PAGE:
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drum brake dana 30 to disc brakes

dboy

Farmall Cub
My dana 30 front pass. drum just exploded on me last night, so im looking at doing the disk conv.

ive read the faq and am wondering if blazer rotors would work with my blazer calipers? the blazer ones are just cheaper. thanks. and if anyone else has done this conv. if the could give me some better step by step directions. that would be great. thanks guys.
 

Mark Ashford

Moderator.. or something
Staff member
Moderator
Well, since Blazer rotors are 6-lug, and your stock Scout is 5-lug.... No.



What method are you trying?? There are about 3 ways to do a Disc conversion on a D30 (actually a couple more than 3 if you get picky). Searching should also result in MANY threads on it and a couple piece-by-piece descriptions or ways to go... a few of them by me.
 

Paul LaBar

Farmall Cub
dboy,

I had a Dana 30 closed front that the PO converted to discs. I decided not to use it and pulled the rotors for use on a SII front axle. It turned out that one of the two rotors was actually from a Ford and wouldn't work with a SII caliper.

Couldn't tell you what model Ford this rotor was from, but here's one of several threads indicating that the Ford parts can be combined with Chevy parts to get a 5 on 5 1/2 lug pattern. I'd guess after re-reading the thread below, that an F-150 rotor might work. I don't know whether they're any cheaper new, but they're probably a lot easier to find used. :p

http://www.binderplanet.com/forums/showthread.php?t=5745&highlight=Ford+rotors

HTH

Paul :)
 
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Gary Billings

Dreams of Cub Cadets
So, you have a open knuckle Dana 30 from a Scout II I'm assuming...


Like Mark said, you *can* swap over to Chevy hubs/rotors, but then you need 6 lug wheels.

1. If you want to upgrade to internal hubs w/5x5.5 lug pattern using Chevy this is all you need to do:

Find a pair of small-bearing spindles from a full-size Chevy or FSJ.
Find some stub shafts from a Chevy or FSJ
Get some calipers, brake lines & mounting plates from a Chevy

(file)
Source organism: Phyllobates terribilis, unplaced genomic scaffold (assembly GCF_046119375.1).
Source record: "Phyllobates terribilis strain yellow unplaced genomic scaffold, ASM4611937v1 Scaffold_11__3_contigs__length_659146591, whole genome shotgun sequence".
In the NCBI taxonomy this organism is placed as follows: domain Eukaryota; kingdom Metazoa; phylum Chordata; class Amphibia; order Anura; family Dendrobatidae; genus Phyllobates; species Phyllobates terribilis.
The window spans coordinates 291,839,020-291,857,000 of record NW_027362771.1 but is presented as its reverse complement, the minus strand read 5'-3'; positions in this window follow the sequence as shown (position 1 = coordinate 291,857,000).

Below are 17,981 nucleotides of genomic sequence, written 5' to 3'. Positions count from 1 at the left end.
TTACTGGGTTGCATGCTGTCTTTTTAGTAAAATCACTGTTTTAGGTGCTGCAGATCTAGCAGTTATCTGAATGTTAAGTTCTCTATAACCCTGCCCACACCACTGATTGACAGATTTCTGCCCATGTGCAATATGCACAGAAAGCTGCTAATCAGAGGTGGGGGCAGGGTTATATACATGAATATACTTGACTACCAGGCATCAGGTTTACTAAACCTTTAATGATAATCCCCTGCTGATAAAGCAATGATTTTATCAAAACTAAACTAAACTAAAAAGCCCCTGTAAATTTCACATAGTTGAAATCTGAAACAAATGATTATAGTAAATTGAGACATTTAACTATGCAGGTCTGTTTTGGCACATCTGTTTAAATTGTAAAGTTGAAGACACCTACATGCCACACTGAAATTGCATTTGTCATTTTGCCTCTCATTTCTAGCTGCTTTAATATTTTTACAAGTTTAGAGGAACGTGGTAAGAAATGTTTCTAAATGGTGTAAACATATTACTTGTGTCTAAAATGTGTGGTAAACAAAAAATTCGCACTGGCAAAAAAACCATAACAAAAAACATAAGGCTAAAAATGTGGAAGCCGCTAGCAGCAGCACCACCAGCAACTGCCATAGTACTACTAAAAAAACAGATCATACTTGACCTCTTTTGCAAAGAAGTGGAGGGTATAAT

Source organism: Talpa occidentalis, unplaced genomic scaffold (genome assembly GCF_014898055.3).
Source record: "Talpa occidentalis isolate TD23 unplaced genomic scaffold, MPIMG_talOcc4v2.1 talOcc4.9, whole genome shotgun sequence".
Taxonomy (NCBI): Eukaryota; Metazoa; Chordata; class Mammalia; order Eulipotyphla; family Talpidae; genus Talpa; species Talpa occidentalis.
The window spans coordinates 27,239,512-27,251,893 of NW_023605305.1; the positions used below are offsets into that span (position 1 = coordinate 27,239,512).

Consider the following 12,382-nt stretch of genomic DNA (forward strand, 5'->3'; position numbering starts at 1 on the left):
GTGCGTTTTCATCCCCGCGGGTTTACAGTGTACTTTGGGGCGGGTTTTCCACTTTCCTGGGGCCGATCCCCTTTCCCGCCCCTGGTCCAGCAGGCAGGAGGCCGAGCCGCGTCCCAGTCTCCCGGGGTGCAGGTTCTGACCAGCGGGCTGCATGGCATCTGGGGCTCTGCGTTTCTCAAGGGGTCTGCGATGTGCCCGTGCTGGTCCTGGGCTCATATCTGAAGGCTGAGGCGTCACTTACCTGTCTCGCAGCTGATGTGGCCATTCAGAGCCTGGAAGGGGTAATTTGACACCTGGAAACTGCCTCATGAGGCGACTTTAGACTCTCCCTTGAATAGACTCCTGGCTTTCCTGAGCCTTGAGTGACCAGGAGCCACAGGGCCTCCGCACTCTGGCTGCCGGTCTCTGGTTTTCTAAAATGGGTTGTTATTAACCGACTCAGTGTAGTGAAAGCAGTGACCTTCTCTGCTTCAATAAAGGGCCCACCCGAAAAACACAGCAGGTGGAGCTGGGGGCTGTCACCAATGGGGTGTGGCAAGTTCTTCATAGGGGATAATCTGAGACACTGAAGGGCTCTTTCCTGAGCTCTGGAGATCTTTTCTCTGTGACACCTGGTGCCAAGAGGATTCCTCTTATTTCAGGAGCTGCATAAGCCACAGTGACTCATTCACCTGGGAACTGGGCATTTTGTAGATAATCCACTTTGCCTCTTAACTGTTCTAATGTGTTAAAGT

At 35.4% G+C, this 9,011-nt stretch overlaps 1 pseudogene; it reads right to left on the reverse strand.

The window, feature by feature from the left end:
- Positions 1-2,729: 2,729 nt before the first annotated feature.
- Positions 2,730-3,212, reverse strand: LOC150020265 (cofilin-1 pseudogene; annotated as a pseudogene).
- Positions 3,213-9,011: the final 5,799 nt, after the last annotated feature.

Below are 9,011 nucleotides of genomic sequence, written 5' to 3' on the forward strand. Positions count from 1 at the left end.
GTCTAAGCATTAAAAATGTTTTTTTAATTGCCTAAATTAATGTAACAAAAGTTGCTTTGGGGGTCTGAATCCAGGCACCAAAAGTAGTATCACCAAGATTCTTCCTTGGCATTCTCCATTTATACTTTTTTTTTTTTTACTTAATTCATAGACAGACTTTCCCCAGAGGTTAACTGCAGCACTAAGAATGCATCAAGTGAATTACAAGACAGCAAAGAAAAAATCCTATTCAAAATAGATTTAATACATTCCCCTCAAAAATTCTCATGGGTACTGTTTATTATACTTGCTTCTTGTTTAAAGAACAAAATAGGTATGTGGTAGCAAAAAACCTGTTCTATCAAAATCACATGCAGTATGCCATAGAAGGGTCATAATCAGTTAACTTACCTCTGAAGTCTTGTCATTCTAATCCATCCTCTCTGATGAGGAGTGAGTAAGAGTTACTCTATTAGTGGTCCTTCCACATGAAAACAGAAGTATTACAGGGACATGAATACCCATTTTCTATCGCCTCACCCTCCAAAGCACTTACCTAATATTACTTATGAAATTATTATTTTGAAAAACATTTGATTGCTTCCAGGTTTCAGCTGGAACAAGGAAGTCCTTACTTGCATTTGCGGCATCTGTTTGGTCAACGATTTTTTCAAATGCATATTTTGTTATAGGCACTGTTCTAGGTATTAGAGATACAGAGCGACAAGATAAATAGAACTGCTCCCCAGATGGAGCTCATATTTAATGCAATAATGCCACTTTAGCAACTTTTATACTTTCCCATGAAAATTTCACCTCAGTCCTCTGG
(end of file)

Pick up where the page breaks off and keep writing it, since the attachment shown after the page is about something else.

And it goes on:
Get a pair of hubs/rotors/locking hubs from a early 80's Ford
Replace the IH stub shaft with the new stub shafts
Redrill the 6 holes in the caliper mounting plate so it is indexed correctly
Bolt everything together.
Replace your proportioning valve & master cylinder with ones from a disc brake equipped Scout II

More info here: http://77cj.littlekeylime.com/flatop_knucles.html

2. Another way to do it...

Find some knuckles/spindles/hubs/rotors from a Scout II Dana 44 front and swap everything out. You can use the Dana 30 stub shaft and locking hubs. Still have to address the prop. valve & m/c.


-Gary
 
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Mark Ashford

Moderator.. or something
Staff member
Moderator
Gary Billings said:
Redrill the 6 holes in the caliper mounting plate so it is indexed correctly

If your using SII D30 knuckles, no need to redrill anything, or atleast not that I remeber....

2. Another way to do it...

Find some knuckles/spindles/hubs/rotors from a Scout II Dana 44 front and swap everything out. You can use the Dana 30 stub shaft and locking hubs. Still have to address the prop. valve & m/c.

You can also combine SII and Chevy/FSJ stuff. This works, *most* of the time... I think there are slight differences in some GM/FSJ caliper brackets as the first set up I did this way required me tweeking the brackets, but others have reported no problems. Just be aware.

Again, searching can bring forth this stuff.
 

Gary Billings

Dreams of Cub Cadets
Mark Ashford said:
If your using SII D30 knuckles, no need to redrill anything, or atleast not that I remeber....

Yeah, you really don't *need* to do it. It'll bolt up just fine. The reason I did it was to get the caliper to sit in the right spot. For example, say you're looking at the pass. side: The Chevy caliper bracket & knuckle holes are in the 12, 2, 4, 6, 8, and 10 o'clock positions. The Dana 30 knuckle holes are in the 1, 3, 5, 7, 9, and 11 o'clock positions. If you mount up the caliper bracket without re-indexing the holes, the caliper will be at the 9 or the 11 o'clock position instead of the normal 10 o'clock position. Probably not the biggest deal, but I'm a perfectionist ;) If you do redrill the bracket, you'll also have to clearance the knuckle a little bit for the caliper to fit without rubbing, otherwise run it at the 11 o'clock position and it should be fine.

Mark Ashford said:
I think there are slight differences in some GM/FSJ caliper brackets as the first set up I did this way required me tweeking the brackets, but others have reported no problems. Just be aware.

I've had good luck with the brackets that have the sheet metal dust-guard welded on it rather than the full circle thick ones.

Mark Ashford said:
Again, searching can bring forth this stuff.

Amen, lots of info here and on Pirate as well about this.

-Gary
 
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dboy

Farmall Cub
my dana 30 is a closed knuckle. does that change anything? and does anyone have any pics?
 

Mark Ashford